Jerald Wright, 31, worked at Disney World. Leroy fernandez, 25, worked for a leasing company and loved to sing him Adele songs at his office. Tevin Crosby, 25, was a manager from Michigan. Angel Candelario-Padro, 28, had recently moved to Orlando because he had started a new job as a technician there. Jean Rodriguez, 27, was a manager and had only bought a house a month and a half ago. He wanted to offer his mother a nice home with the house. Javier Jorge-Reyes, 40, worked as a seller at Gucci. Shane Evan Tomlinson, 33, worked as a singer in a cover band and performed in another club on the evening of the massacre before going into the pulse. Rodolfo Aayala-Aayala, 33, was a Puerto Rican and worked for a blood donation organization.

Frank Hernandez, 27, worked in a Calvin Klein store. After his death, his sister wrote about him that he had been a loving brother. Christopher Josephs Sanfeliz, 24, was an employee of a bank. Antonio Davon Brown, 29, was a lieutenant in the US Army. Luis Conde, 39, was a Puerto Rican and spent the evening with his 37-year-old partner Juan Velazquezwho was also killed.

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Where does the LGBT community flag come from?

On the night of June 12, the United States was the victim of a terrible terrorist attack. More than fifty people lost their lives in a club in the city of Orlando after an individual opened fire. A large part of the victims were linked to the LGBT community (Lesbian, gay, bisexual and transsexual). As a sign of homage, countries around the world have dressed their bridges and monuments in the colors of the “rainbow flag” (literally the rainbow flag). Back on the origin of this emblem.

It was in 1978, during the Gay and Lesbian parade in San Francisco, that several demonstrators displayed the “rainbow flag” for the first time. If originally eight colors (red, pink, orange, yellow, green, turquoise, blue and purple) adorned the fabric, today the flag has only six.

The rainbow flag, a symbol of the LGBT community, was drawn by hand by an American graphic designer by the name of Gilbert Baker in 1978, at the time 27 years old. The origin of the flag remains unclear. Some believe that the young graphic designer was inspired by the famous “flag of races”, used on American campuses in the 1960s.

Other exegetes see it as a reference to the famous song Over the rainbow, sung by Judy Garland in the film The Wizard of Oz. However, there is one point of view: the different colors of the flag represent the diversity of sexual orientations.

Each color has a meaning: red corresponds to life and healing. The orange represents health and pride. Yellow, meanwhile, symbolizes light. Green corresponds to nature. Blue goes with serenity and harmony while purple indicates spirit.

Since 1978, the flag has evolved. The pink color disappeared due to an industrial constraint. It was too complicated to reproduce. While the turquoise was removed after the death of Harvey Milk, in order to be able to divide the flag in two equal parts so that it can be displayed on both sides of the street.

Over the years, this flag has become a standard, a universal symbol that sends a strong message: the freedom to love.

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homophobic obsession with ISIS

The current FBI investigation will have to say, in the coming days and weeks, the degree of connection between Omar Seddique Mateen and the Islamic State (IS) organization, to which he would have pledged allegiance a few moments before taking action and to commit the worst mass murder in US history, killing at least 49 people in a gay nightclub in Orlando, Florida. Whether he is a self-radicalized “lone wolf” or an agent “on mission” of the jihadist organization, Omar Mateen has chosen a target corresponding to his personal obsessions as well as to the ideology of ISIS.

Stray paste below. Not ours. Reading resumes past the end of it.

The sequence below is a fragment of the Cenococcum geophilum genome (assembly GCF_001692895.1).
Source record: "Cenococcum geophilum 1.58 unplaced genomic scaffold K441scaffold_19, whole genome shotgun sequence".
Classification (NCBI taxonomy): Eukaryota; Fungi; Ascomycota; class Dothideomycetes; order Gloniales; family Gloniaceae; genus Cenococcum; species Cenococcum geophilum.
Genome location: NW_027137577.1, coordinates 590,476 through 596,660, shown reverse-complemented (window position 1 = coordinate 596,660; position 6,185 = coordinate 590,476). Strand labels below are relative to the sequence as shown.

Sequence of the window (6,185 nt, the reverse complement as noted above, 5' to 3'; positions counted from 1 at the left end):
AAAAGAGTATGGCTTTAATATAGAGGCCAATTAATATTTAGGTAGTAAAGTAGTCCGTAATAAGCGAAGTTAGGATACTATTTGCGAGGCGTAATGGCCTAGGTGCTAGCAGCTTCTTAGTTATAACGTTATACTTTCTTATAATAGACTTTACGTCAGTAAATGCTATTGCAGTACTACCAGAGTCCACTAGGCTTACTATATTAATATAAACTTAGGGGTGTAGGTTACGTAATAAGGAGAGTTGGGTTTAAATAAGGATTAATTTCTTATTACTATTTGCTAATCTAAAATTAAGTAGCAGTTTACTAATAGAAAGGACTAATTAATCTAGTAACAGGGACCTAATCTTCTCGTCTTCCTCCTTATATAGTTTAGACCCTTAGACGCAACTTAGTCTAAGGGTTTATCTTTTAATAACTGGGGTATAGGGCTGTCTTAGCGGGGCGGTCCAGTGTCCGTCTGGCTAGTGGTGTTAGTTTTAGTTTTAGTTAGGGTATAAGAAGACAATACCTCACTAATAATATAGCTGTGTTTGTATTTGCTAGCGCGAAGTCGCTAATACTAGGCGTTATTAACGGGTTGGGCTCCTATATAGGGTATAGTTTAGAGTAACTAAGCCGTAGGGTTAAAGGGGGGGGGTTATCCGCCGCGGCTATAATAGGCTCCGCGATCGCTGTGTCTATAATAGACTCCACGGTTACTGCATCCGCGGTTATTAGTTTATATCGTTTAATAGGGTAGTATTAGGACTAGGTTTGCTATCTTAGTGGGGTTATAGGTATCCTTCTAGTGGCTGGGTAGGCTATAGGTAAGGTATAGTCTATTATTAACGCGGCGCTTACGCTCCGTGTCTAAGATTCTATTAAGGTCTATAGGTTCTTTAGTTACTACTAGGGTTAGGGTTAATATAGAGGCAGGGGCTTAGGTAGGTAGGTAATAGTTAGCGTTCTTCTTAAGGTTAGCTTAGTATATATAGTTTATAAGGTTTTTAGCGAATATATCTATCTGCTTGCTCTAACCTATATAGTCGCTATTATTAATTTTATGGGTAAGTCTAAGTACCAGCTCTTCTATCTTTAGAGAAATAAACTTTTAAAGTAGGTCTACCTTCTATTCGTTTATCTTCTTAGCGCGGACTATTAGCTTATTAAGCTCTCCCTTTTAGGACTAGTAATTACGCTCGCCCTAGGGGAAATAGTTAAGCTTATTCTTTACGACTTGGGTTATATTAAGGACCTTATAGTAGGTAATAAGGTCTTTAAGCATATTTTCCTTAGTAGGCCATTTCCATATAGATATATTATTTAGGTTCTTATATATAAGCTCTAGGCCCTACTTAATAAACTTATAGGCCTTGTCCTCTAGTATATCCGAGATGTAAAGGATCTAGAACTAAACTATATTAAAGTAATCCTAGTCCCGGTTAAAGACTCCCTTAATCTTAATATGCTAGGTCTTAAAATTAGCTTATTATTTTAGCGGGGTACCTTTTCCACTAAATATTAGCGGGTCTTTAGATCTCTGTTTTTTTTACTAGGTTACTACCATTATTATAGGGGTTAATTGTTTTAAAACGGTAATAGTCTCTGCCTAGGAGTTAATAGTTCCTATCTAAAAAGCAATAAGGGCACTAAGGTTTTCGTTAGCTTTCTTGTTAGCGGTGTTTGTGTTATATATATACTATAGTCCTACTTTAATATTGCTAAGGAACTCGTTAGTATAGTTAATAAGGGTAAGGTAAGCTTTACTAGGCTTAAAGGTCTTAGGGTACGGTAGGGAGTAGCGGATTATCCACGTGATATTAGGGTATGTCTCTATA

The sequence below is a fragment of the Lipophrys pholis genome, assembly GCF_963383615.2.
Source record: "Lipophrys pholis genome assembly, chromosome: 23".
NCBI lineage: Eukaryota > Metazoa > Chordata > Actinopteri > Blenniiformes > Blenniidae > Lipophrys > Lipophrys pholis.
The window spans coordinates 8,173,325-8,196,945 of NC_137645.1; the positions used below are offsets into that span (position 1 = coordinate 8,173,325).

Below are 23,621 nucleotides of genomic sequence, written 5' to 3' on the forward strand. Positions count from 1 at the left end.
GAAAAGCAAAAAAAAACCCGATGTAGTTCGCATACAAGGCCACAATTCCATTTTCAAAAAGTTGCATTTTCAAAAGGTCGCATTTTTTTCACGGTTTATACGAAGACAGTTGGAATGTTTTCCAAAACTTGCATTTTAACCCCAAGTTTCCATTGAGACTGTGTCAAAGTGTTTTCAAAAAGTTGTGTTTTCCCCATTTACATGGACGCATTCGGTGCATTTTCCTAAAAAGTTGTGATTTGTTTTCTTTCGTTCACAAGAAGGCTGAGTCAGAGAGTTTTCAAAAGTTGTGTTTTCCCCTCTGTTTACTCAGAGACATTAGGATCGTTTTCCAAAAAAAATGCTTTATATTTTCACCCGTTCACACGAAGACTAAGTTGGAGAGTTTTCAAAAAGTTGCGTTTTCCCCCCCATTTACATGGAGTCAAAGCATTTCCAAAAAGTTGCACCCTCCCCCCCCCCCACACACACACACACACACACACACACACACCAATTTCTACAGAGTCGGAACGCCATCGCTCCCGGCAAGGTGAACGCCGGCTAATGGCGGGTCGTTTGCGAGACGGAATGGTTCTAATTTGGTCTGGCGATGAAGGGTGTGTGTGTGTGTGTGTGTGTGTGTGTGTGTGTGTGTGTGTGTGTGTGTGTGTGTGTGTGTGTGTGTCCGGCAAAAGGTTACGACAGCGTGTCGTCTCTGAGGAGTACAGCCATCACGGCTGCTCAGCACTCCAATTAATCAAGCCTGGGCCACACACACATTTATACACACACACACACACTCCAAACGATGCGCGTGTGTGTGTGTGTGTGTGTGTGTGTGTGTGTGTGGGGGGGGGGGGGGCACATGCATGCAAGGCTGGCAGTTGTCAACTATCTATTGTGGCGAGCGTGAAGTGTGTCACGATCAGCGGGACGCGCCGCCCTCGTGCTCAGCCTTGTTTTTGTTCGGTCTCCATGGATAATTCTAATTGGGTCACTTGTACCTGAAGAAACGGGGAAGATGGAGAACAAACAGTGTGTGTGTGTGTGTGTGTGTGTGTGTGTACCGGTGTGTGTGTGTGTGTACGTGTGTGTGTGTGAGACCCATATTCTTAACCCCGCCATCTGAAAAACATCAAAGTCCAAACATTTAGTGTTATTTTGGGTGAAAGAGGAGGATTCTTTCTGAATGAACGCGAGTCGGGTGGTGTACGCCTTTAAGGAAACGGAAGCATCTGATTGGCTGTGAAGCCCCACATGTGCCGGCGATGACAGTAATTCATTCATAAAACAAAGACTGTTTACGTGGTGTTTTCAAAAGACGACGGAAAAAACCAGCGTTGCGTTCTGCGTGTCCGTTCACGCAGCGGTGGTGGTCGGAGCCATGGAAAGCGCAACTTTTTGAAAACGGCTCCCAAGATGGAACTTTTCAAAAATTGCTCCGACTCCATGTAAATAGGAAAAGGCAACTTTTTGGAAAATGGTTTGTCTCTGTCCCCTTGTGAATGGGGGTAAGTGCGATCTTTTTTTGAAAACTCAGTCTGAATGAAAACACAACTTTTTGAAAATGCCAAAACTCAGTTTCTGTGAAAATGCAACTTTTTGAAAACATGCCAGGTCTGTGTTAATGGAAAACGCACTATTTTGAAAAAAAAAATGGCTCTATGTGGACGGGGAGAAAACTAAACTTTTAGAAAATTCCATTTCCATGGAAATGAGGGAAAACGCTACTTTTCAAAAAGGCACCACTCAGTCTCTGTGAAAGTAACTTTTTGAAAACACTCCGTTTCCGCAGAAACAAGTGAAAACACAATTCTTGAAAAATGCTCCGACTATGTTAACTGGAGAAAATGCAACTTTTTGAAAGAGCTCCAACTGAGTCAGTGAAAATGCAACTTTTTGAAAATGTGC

Read also After the Orlando shooting, “we must resist hatred”

According to a recent scene reported by his father, Mir Seddique, interviewed by the American channel NBC, “We were in downtown Miami (…). And [Omar Mateen] saw two men kissing in front of the eyes of his wife and child, and he got very angry ”. “They were kissing and touching and he said, ‘Look at this. In front of my son, they do that ””, added Mr. Seddique, assuring that the shooting on Sunday had “Nothing to do with religion”. Conversely, a former co-worker, Samuel King, himself a declared homosexual, describes him as indifferent to the question in the mid-2000s: “What shocks me is that the majority of the staff at Ruby Tuesday’s when I worked there were gay. He was obviously not anti-homosexual, at least not at the time. He didn’t show any hatred towards us. “

However, the Orlando massacre comes against a backdrop of growing tensions in the United States around the issue of homosexual rights. Since the legalization, by the Supreme Court, of same-sex marriage, obtained by a narrow majority, elected conservatives have led a veritable judicial guerrilla war, which has crystallized on the issue of the toilets that transgender people should use. A dozen states, mostly headed by a Republican governor, are suing Barack Obama’s government on this issue.

Article reserved for our subscribers Read also The United States faces the threat of “lone wolves”

IS denounces “homosexual deviance”

Undoubtedly to rule out any beginning of controversy over their responsibility in this climate of intolerance, even hatred, towards the LGBT community (lesbians, gays, bisexuals and transgender), the elected Republican preferred to emphasize, in the hours which followed the Orlando massacre, on the jihadist trail.

It is true that IS propaganda, disseminated in particular through its online monthly Dabiq, gives a very special place to the denunciation of “Homosexual deviance”. In the January 2015 issue of the review, the propagandists of the “caliphate” make a mockery “The sexual revolution that took place five decades ago in the West”, the “Legalization of sodomite marriage” and the introduction, “From kindergarten, books intended to fight” homophobia “”.

Read also US gay community fears violence again after Orlando

The text is embellished with photographs of the treatment of homosexuals in the territory of the “caliphate”: they are rushed from the top of buildings blindfolded. The gay and lesbian rights NGO Outright Action International has documented 43 cases of public executions from videos uploaded by IS propagandists. However, several testimonies from deserters from the jihadist movement point to widespread homosexual practices within IS, as well as cases of rape of persons of the same sex by IS fighters. Practices stifled by death sentences pronounced by the courts of the caliphate which target… the victims.